ABM event focuses on ‘high-growth’ business information industry

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Six months after American Business Media Rich Data Council was renamed the Business Information Council, the new moniker was showcased at the council’s annual professional development event, “Business Information: Capitalizing on New Business Information Revenue Streams,” held April 25 in New York.

According to the newly launched Business Information Center on ABM’s Web site (, the council opted for the name change because it believed the term “business information” is better recognized in the larger business intelligence marketplace than “rich data,” which is viewed by some as an ABM term.

The name change also reflects the council’s decision to take a practical and tactical approach rather than a strategic one, and this shift was evident in the theme of the conference—driving revenue with proprietary business intelligence—and sessions focused on successful paid-subscription information businesses.

One speaker, Chuck Richard, VP-lead analyst at Outsell Inc., said, “Forget the idea that people won’t pay for information on the web. They do, and it’s a high-growth industry.”

Richard, who moderated a panel titled The Hidden Parallel Trade Universe, explained that he chose speakers from companies that are not ABM members—and would not necessarily be considered media companies—because “they have solid, growing businesses in markets that are also served by b-to-b media.” One of the companies, Input, sells business information in the government IT space served by such b-to-b titles as Federal Computer Week and Government Computer News, both 1105 Media properties. The other, Windhover Information, provides analysis and commentary on health-care business strategies, deals, trends and start-ups.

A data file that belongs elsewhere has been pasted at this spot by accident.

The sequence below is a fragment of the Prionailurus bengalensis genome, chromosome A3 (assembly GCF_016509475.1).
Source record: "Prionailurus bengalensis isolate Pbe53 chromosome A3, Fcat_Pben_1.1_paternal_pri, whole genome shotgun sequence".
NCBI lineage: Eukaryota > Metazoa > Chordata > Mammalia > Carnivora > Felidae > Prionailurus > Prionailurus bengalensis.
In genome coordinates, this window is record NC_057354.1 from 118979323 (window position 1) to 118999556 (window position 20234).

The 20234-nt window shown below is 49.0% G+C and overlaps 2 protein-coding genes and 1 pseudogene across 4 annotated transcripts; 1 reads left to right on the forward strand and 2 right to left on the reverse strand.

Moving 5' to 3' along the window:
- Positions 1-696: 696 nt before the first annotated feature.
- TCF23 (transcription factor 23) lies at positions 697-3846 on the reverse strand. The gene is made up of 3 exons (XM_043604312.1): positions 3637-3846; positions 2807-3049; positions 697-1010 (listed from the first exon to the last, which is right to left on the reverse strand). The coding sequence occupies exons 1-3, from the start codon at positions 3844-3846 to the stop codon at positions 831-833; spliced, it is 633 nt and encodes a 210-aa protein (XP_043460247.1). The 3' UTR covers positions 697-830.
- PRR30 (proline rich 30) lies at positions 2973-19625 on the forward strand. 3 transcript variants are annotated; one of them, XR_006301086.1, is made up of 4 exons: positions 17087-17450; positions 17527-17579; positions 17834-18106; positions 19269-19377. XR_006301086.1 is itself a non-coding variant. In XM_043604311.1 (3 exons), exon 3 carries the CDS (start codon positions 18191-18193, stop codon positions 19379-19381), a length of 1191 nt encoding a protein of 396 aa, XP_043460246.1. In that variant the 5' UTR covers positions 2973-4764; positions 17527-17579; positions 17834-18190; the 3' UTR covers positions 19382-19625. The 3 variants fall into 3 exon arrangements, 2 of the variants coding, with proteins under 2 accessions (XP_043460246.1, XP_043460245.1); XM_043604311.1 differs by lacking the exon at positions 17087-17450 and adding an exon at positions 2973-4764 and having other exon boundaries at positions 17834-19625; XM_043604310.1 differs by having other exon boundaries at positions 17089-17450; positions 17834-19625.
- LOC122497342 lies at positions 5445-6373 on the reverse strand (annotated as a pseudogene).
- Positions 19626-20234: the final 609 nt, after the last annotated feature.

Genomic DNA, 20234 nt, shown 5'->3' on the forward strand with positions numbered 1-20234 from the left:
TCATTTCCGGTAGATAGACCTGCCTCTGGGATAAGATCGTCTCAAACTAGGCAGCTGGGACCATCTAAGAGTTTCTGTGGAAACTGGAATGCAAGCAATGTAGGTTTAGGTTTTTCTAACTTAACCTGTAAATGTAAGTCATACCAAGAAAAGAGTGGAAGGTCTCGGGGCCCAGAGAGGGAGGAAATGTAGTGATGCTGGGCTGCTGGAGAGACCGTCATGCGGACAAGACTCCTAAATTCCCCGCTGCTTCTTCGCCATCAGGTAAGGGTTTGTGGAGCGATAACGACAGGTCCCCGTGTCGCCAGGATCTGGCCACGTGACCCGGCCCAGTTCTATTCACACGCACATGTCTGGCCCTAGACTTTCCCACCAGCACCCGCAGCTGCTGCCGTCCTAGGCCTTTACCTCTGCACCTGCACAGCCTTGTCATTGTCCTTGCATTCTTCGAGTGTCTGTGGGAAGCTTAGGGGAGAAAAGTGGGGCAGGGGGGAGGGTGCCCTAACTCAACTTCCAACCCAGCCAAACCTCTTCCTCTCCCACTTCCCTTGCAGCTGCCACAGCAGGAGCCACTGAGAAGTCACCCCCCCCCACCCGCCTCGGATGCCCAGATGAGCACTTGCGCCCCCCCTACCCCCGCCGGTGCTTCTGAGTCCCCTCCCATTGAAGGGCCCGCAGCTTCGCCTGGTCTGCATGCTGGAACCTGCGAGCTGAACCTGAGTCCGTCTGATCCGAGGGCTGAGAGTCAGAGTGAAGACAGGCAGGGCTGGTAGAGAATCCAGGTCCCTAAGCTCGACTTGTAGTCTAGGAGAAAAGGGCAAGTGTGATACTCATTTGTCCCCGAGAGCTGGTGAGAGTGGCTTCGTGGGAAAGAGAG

Luncheon keynote speaker Russell Perkins, managing director and founder of InfoCommerce, said, “Virtually everyone in this room has an extremely valuable and often under-appreciated asset—CMP [central market position].” In his presentation, Perkins outlined “just a few of the ways you can harness your CMP. And if you don’t, rest assured that someone else will.”

Perkins went on to list half a dozen opportunities in business information that are open to b-to-b media companies: marketing sales leads, scrubbing and screening customer data, developing industry benchmarks, building a central industry catalog, providing credit data for a specific industry and organizing one’s market with a value-added classification system.

A highlight of the conference was a series of five back-to-back case studies on paid subscription information sites within the b-to-b media world, including ALM, Commonwealth Business Media and North American Publishing Co.. “It’s helpful to put meat on the bones with these case studies,” said Business Information Council chairman Bill Pollak, president-CEO of ALM.

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